All three pub owners in a Co Meath village have agreed to remain closed on Good Friday. They will ignore new legislation, which allows, for the first time in 90 years, publicans all over the country to serve alcohol that day.
In January, the Government’s lifting of the ban on selling alcohol on the Christian festival was widely welcomed by the majority of vintners.
Similar to the village of Newmarket in Co Cork, Drumconrath publicans Dermot Muldoon, Pauline Fay, and Pat Dempsey have decided to honour the time-old tradition.
"Publicans get two days off in the whole year,” said Dermot. “Just two, so we decided to keep that holiday, as well as keeping up the tradition and having a bit of respect for our religion.
“We’ve received a load of support from our customers; after all, it’s only one day. We were known for closing on Good Friday throughout the world — it was something different about Ireland and now that’s gone. Slowly, all the Irish traditions are being stripped.
Dermot knows the other side of things too, having been in Dublin showing American tourists the sights one Good Friday.
“I had the day off, so I could go up to Dublin with the American tourists, but, ironically, we couldn’t get into the Guinness Storehouse,” he said.
“I can see the other side of it and maybe there should be exceptions for such tourist sites, like hotels, but I think that we are doing the right thing by staying closed, here in Drumconrath.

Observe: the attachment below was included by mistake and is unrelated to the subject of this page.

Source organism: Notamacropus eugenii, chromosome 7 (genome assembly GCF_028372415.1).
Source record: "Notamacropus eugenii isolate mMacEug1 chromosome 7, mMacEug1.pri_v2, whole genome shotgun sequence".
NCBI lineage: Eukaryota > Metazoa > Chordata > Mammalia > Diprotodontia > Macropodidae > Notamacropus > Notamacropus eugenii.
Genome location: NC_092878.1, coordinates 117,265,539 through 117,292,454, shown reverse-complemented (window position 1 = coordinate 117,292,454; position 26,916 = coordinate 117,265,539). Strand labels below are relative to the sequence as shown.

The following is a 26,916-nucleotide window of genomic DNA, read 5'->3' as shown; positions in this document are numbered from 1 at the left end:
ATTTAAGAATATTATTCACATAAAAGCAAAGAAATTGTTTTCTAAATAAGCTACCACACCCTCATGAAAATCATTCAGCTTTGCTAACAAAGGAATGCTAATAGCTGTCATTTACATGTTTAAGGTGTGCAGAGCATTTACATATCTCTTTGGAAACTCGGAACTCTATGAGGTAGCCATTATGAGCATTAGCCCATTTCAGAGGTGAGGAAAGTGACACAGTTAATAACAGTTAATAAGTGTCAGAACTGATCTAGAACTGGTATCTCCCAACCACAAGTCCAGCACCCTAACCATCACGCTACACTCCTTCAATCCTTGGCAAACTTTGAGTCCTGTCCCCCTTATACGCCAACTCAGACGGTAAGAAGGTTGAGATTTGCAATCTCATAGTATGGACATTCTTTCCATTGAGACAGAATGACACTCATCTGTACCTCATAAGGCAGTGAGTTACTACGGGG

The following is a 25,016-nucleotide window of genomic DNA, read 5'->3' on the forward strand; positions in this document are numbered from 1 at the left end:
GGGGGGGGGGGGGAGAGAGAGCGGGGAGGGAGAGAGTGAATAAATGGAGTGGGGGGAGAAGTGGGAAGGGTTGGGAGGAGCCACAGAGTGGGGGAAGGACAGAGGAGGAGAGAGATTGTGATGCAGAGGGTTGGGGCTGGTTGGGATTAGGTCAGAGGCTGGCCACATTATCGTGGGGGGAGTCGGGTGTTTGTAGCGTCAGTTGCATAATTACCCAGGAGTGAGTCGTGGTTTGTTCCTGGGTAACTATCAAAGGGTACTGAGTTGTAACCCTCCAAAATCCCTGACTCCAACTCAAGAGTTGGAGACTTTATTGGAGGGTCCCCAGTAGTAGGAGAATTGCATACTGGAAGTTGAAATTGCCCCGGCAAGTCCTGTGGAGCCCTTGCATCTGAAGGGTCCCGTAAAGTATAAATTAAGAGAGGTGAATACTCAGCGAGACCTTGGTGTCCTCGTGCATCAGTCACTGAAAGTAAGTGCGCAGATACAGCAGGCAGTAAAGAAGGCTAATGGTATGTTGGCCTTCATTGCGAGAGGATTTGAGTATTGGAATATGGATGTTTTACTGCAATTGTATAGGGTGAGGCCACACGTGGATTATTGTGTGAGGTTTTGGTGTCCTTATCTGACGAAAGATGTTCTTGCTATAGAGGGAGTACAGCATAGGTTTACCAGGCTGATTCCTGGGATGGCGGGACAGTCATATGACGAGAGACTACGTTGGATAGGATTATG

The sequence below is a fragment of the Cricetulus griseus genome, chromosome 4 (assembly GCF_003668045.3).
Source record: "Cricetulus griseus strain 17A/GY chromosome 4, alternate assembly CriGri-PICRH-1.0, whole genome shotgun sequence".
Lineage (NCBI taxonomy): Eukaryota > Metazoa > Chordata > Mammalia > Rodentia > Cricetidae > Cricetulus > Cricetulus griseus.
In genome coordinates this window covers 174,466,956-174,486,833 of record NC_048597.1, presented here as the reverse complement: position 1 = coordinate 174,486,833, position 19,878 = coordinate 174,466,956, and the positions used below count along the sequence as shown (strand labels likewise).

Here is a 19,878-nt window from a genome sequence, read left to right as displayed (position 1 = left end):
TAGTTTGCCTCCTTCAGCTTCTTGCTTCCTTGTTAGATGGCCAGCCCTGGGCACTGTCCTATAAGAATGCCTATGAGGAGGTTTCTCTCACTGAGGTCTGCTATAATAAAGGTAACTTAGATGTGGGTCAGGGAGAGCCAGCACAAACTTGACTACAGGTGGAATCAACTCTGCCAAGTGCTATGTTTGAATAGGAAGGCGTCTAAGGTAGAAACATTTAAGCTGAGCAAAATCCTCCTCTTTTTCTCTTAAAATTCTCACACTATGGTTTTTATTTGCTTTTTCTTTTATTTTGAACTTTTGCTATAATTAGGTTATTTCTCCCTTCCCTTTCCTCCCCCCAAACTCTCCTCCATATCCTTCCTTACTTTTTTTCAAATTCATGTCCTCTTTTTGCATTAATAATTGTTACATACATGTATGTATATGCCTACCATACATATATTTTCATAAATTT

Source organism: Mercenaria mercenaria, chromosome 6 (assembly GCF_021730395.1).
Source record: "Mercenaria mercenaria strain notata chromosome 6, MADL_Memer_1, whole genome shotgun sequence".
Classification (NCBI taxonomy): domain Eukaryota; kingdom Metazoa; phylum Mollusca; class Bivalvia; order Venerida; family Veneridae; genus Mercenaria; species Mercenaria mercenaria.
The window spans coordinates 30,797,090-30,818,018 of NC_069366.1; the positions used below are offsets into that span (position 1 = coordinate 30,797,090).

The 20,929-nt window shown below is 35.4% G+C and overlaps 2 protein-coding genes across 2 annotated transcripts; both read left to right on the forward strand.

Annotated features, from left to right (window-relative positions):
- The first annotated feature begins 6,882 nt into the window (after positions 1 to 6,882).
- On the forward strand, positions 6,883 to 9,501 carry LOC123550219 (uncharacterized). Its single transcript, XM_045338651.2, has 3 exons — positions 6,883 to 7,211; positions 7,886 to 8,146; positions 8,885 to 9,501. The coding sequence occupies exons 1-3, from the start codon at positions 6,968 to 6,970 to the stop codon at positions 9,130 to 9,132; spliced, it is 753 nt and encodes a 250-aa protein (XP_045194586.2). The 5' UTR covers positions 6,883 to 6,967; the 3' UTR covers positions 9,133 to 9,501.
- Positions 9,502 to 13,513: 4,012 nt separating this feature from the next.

Normally, on the Good Friday we are off, we head across the border for a drink — it’s the novelty factor of having a drink on the other side of the counter. We’re delighted to stay closed this year.
Pauline Fay, of Fay’s Bar, said the day enables bar owners to switch off and spend the day with family.
“Quality of life has no price,” she said. “I always spent the day with my children and continue to do so.
This year, again, myself and my daughter will do the stations of the cross, before doing a bit of shopping together. I don’t think a bit of religion does anyone any harm. I’ve received 100% backing from my customers, some of whom have said that even if I was open, they wouldn’t come in.
Fr Finian Connaughton, who has been parish priest for 18 years, welcomed their decision, saying: “This tradition goes back years and, unfortunately, a lot of Irish rural and Church traditions have been taken over by the powers-that-be in Dublin. It’s city life versus rural life, again.
I would be totally behind these publicans and their decision, and think it’s a great stroke for this small village, putting their own stamp on things. Most of the village would be Catholic, so I wouldn’t think the majority of their customers would have a problem with the pubs staying closed.